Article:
If I Use My Car In Michigan, Do I Have to Buy No-Fault Car Insurance?

I'll Be Right There

Request Free Consultation

If I Use My Car In Michigan, Do I Have to Buy Michigan No-Fault Car Insurance?

Out-Of-State Car Accident Injury Lawyers

Individuals and families from outside of Michigan use our roadways every day. Whether it is people visiting family, new arrivals from other states setting up residency in Michigan, or tourists visiting the state, car, truck and motorcycles accident unfortunately do occur.

But what happens when a car accident in Michigan involves a person with out-of-state insurance. Can that person obtain the benefits of Michigan no-fault insurance? Can the person make a claim for pain and suffering?

Our law office frequently receives telephone calls from individuals injured in a car accident in Michigan but maintain auto insurance through an out-of-state policy. For example, this week I received a call from a woman who was involved in a rear-end accident in Detroit. She was insured with a major auto insurance carrier, but it was an Indiana policy. She wanted to know if she was entitled to Michigan no-fault benefits because she was injured from the accident and missing work.

I explained she may be entitled to Michigan no-fault benefits, but it depended upon her residence status and much time her vehicle had spent in Michigan. Under Michigan law, nonresidents who are operate their motor vehicle in Michigan need to be careful. If their vehicle is in Michigan for more than 30 days during the calendar year, that vehicle must maintain Michigan car insurance.

Under MCL 500.3102(1), a non-resident owner or registered owner of a motor vehicle or motorcycle not registered in Michigan cannot operate, or permit the motor vehicle or motorcycle, to be operated in Michigan for a total of more than 30 days in any calendar year, unless the person purchases Michigan no-fault insurance.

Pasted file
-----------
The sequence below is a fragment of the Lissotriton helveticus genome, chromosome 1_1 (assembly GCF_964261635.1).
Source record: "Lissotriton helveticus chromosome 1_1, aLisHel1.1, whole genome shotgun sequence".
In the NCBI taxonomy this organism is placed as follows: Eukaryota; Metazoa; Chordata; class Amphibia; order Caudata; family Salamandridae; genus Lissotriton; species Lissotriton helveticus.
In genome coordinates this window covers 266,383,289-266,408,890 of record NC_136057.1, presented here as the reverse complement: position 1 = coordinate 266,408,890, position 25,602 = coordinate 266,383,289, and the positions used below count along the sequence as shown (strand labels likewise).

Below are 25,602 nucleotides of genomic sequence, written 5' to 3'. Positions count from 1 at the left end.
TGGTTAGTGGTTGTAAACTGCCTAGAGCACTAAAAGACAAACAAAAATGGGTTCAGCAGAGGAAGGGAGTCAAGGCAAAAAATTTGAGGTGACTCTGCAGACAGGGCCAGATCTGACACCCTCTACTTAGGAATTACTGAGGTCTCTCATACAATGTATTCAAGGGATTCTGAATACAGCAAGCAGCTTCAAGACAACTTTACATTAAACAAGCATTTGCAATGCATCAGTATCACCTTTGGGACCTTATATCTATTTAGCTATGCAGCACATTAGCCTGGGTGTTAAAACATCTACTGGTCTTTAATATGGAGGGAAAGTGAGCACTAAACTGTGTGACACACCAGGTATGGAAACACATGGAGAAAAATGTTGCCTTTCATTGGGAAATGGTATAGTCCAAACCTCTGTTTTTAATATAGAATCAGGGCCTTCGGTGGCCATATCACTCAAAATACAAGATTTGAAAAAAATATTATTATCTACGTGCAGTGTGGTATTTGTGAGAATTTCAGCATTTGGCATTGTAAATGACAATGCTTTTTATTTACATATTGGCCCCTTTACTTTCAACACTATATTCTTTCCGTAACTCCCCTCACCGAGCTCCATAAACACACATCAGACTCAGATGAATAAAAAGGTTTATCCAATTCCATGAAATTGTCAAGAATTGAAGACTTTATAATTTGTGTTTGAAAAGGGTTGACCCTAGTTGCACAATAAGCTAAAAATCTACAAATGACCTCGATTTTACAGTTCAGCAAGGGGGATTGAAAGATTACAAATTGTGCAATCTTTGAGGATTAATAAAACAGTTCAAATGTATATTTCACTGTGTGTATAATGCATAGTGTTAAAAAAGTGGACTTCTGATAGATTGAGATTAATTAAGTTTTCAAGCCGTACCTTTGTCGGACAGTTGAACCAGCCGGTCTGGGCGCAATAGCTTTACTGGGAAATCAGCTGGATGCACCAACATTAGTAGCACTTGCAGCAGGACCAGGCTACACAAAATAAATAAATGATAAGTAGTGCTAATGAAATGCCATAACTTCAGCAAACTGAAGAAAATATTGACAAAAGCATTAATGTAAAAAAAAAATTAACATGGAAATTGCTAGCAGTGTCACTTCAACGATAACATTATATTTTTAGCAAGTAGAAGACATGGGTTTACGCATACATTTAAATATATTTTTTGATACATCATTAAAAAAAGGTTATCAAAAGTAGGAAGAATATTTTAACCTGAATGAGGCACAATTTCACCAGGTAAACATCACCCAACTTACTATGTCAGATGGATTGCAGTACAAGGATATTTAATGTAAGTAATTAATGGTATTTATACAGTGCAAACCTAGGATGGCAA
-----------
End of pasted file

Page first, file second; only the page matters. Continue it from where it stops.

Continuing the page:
So if you have a vehicle that is operated in Michigan for more than 30 days, you need to call an insurance agent and make sure it is insured properly. This can be the difference between getting benefits such as lost wages and the payment of medical bills, and not being able to obtain anything.

Interestingly, nonresidents who don’t have any insurance on their cars can still pursue a claim for pain and suffering. Under Michigan law, specifically MCL 500.3135(2)(c), an owner or registered owner of a motor vehicle required to be registered in Michigan must have car insurance to be able to make a claim for pain and suffering.

But if the owner is not a resident of Michigan, and the vehicle is not operated in Michigan for more than 30 days (and therefore the vehicle is not required to have Michigan insurance), that rule does not apply and the individual can pursue a claim for pain and suffering.

Michigan accidents involving out-of-state insurance auto policies can be tricky. If you have been involved in a Michigan car accident, but have auto insurance in another state, give our Michigan auto accident lawyers a call at 1-800-LEE-FREE (1-800-533-3733). We can evaluate your case and answer any questions you may have.